Ten Steps to Hiring Great Pastors and Directors

///Ten Steps to Hiring Great Pastors and Directors

Ten Steps to Hiring Great Pastors and Directors

Executive Pastors face an enormous challenge—hiring great staff. An XP called me because he had a hiring dilemma. “I think that I have a great candidate, but I need your input.” In working with church leaders around the country, I see a common challenge of hiring great staff.

Everyone knows that hiring is a challenge—and this pastor was no exception. “A friend introduced me to this guy. This is great since we just started looking for the right person.” In the early stages of the search process, people will recommend friends. This is good because you get a range of candidates that you might not find on your own. And this is bad because you may get a candidate before you are ready to begin the interview process.

I asked the pastor if he had a written job description, or, even better, an Opportunity Profile. “Well, we’re working on the job description and … I don’t even know what an opportunity profile is.” Because the pastor didn’t have either one of these items prepared, he was operating according to the mixed-up proverb, “Ready, shoot, aim.” Since the pastor didn’t know what he was looking for, then how would he know that he found the right person? Many churches do their searches this way, rather haphazard and backwards.

Let’s define terms: A Job Description is your statement of a person’s intended scope of ministry. An Opportunity Profile is a multi-page statement that explains the vision and ministry of the church, the culture of the local community, and the type of person for a specific ministry position that you are looking for.

This article gives a once-over of the essential elements and process of hiring great staff.

Essential Elements of Hiring

To hire great staff, you must know what you are looking for. This requires an Opportunity Profile where you describe the church, community, culture and ministry. You need to put in print what may seem obvious; “we are 1,000 in worship each Sunday, have men and women on the governing board, and are building a new worship center.” Also, you will want to describe the kind of person that you are looking for. Are you looking for a “visionary leader,” an “implementer of the vision,” or a “shepherd to a certain age group?” Believe it or not, the best Opportunity Profiles run about seven single-spaced pages.

In preparing the Opportunity Profile, you will also want to write the proposed Job Description. This needs to remain an internal document for a period of time. You don’t want to publicize the job description too much since you’ll want some flexibility with it. The details of the job description, not the major items, need to be able to be changed when you have a great candidate. For example, if you put in the Job Description that the person will “do pastoral counseling as needed,” will you automatically disqualify someone who is a poor counselor? Generally, the minor details of a job description can change according to a particular candidate. Having prepared the Opportunity Profile and Job Description, you are ready to do the “Ten Steps to Great Hiring.”

The first step is to receive resumes

When you post your opening on a job board, it is best to require that all resumes come by email. You will thank yourself later for doing this; this will enable you to easily send resumes to others in the church for their review. My preference is for the resumes to initially come to the leader of the search process, not to an administrative assistant. The reason for this is that some of your best candidates will need absolute confidentiality in the early stages. Their churches may be unreasonable if they learn that the person is looking for a new position—often giving the person two week’s notice on the spot.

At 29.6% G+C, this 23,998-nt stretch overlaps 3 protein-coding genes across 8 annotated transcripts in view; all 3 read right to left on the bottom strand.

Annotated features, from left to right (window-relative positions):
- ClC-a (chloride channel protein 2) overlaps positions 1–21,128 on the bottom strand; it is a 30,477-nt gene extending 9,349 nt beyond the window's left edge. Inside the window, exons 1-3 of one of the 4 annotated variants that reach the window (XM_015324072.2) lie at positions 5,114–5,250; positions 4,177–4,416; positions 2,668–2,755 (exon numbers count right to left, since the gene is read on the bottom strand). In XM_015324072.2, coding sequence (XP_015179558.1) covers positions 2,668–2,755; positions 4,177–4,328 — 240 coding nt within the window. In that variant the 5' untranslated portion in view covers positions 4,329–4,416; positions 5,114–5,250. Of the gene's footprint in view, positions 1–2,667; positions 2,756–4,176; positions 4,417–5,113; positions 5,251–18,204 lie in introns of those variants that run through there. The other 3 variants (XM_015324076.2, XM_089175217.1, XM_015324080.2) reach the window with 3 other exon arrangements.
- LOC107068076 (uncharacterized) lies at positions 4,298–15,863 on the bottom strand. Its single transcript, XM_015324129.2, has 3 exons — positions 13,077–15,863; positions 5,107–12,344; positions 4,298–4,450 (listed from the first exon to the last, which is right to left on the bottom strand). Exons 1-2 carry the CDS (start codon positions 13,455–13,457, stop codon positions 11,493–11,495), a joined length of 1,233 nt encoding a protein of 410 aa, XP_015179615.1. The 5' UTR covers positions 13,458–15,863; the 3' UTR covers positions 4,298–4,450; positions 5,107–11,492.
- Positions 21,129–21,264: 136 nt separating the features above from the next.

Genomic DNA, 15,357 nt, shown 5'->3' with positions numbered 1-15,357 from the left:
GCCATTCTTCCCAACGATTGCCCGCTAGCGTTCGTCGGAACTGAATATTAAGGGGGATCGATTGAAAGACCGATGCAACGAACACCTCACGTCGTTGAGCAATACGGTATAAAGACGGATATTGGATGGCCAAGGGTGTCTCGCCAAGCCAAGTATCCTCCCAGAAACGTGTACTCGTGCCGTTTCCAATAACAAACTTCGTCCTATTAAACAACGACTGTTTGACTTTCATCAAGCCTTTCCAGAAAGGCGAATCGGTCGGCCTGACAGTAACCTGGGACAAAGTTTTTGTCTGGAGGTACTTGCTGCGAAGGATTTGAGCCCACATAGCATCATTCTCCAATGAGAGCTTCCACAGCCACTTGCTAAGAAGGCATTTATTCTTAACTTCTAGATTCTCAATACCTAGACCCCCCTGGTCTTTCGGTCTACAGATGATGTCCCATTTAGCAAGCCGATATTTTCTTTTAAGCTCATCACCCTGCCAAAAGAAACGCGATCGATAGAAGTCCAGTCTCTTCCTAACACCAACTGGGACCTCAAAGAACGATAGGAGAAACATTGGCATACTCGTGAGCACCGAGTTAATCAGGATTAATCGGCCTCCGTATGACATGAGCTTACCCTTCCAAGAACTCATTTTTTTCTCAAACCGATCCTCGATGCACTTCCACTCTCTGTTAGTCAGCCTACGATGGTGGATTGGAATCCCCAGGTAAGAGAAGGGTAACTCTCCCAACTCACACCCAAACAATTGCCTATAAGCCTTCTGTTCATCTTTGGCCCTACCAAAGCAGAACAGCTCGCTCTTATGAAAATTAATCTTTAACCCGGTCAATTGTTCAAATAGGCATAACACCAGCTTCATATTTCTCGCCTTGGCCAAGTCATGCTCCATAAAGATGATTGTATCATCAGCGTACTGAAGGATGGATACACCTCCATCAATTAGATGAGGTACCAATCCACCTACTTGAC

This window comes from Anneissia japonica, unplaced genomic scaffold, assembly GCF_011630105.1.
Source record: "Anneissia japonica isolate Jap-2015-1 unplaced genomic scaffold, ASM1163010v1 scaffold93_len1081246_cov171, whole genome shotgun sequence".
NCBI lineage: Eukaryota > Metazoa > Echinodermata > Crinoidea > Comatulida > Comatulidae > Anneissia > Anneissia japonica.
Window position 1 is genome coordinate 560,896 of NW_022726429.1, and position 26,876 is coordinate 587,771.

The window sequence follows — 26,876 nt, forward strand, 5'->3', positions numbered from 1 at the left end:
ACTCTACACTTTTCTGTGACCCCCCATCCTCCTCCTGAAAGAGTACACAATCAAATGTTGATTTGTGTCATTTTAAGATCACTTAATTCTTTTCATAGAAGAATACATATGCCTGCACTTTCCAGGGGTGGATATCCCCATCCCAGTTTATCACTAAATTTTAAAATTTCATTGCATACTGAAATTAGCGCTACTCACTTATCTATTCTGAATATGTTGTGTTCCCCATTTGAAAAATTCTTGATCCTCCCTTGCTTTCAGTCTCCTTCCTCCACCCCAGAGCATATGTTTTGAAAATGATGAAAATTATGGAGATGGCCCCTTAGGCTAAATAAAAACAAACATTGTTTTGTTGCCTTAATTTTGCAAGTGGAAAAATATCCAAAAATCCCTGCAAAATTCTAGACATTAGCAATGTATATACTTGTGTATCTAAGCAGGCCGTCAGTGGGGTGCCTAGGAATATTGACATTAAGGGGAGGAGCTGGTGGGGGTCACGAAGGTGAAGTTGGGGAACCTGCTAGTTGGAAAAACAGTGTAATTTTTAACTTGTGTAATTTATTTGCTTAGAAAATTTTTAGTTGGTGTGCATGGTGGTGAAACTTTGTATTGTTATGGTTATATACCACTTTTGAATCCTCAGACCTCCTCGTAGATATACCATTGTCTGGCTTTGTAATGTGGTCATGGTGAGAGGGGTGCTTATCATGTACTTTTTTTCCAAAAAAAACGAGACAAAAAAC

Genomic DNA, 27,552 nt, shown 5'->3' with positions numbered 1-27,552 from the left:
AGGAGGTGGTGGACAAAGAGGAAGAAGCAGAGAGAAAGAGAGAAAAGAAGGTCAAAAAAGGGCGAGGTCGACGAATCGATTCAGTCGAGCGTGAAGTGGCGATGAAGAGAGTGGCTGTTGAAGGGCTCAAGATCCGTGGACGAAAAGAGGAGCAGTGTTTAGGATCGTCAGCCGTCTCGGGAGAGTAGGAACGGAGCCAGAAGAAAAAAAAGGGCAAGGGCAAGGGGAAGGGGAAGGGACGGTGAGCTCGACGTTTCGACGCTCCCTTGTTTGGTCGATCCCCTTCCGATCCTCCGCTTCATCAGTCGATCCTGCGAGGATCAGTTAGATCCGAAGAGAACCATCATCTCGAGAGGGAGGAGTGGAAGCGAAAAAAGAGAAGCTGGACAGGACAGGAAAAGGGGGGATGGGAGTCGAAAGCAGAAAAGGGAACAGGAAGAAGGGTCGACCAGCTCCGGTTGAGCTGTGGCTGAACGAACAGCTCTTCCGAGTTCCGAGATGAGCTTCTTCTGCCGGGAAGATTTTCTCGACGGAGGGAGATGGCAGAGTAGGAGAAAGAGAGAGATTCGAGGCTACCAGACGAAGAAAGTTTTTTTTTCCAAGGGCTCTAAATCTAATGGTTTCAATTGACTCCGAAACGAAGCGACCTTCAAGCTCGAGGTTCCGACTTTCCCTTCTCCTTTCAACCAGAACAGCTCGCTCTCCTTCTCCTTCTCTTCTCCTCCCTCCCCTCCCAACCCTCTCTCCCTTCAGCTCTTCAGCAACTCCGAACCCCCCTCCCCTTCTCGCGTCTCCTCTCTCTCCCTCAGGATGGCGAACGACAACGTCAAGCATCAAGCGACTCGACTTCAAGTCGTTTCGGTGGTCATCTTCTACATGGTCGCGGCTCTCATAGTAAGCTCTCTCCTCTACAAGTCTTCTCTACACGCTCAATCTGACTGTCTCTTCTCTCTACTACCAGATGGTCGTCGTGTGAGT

Another essential element is to determine who will do the interviewing. Some churches desire to have a search team, while others have one individual lead the search—and incorporate various other people at stages. If you choose to have a search team, generally all the team members receive every resume. This can be a waste of time, as eighty percent of the submitted resumes may not fit your Opportunity Profile.

The second step is to respond to each applicant

A short email is all this is necessary. I generally write something as simple as “Thanks for your resume. We will get back to you within ten days.” This treats each applicant with dignity, telling him or her that you have received the resume. One person wrote to me saying: “Thanks … I sent resumes to other churches and didn’t hear anything for months, if ever.”

The third step is what I call the “Ten Day Traffic Signal”

From experience, about eighty to ninety percent of applicants don’t fit the Opportunity Profile. One or two key leaders can review all resumes and respond within ten days. Why ten days? This sets an internal clock that will require that you process the mounds of resumes. You won’t get backlogged and bludgeoned by the sheer numbers of applicants.

Many applicants won’t carefully read your Opportunity Profile or will hope that you are flexible with it. Don’t be flexible with your Opportunity Profile. For example, if you state that you are a charismatic church, then you don’t need to consider someone who is opposed to sign gifts. If you are a highly doctrinal church, then you won’t want to consider someone who does not agree with your doctrinal statement. If you are a seeker church, then you won’t want to consider someone who only values worship services for believers.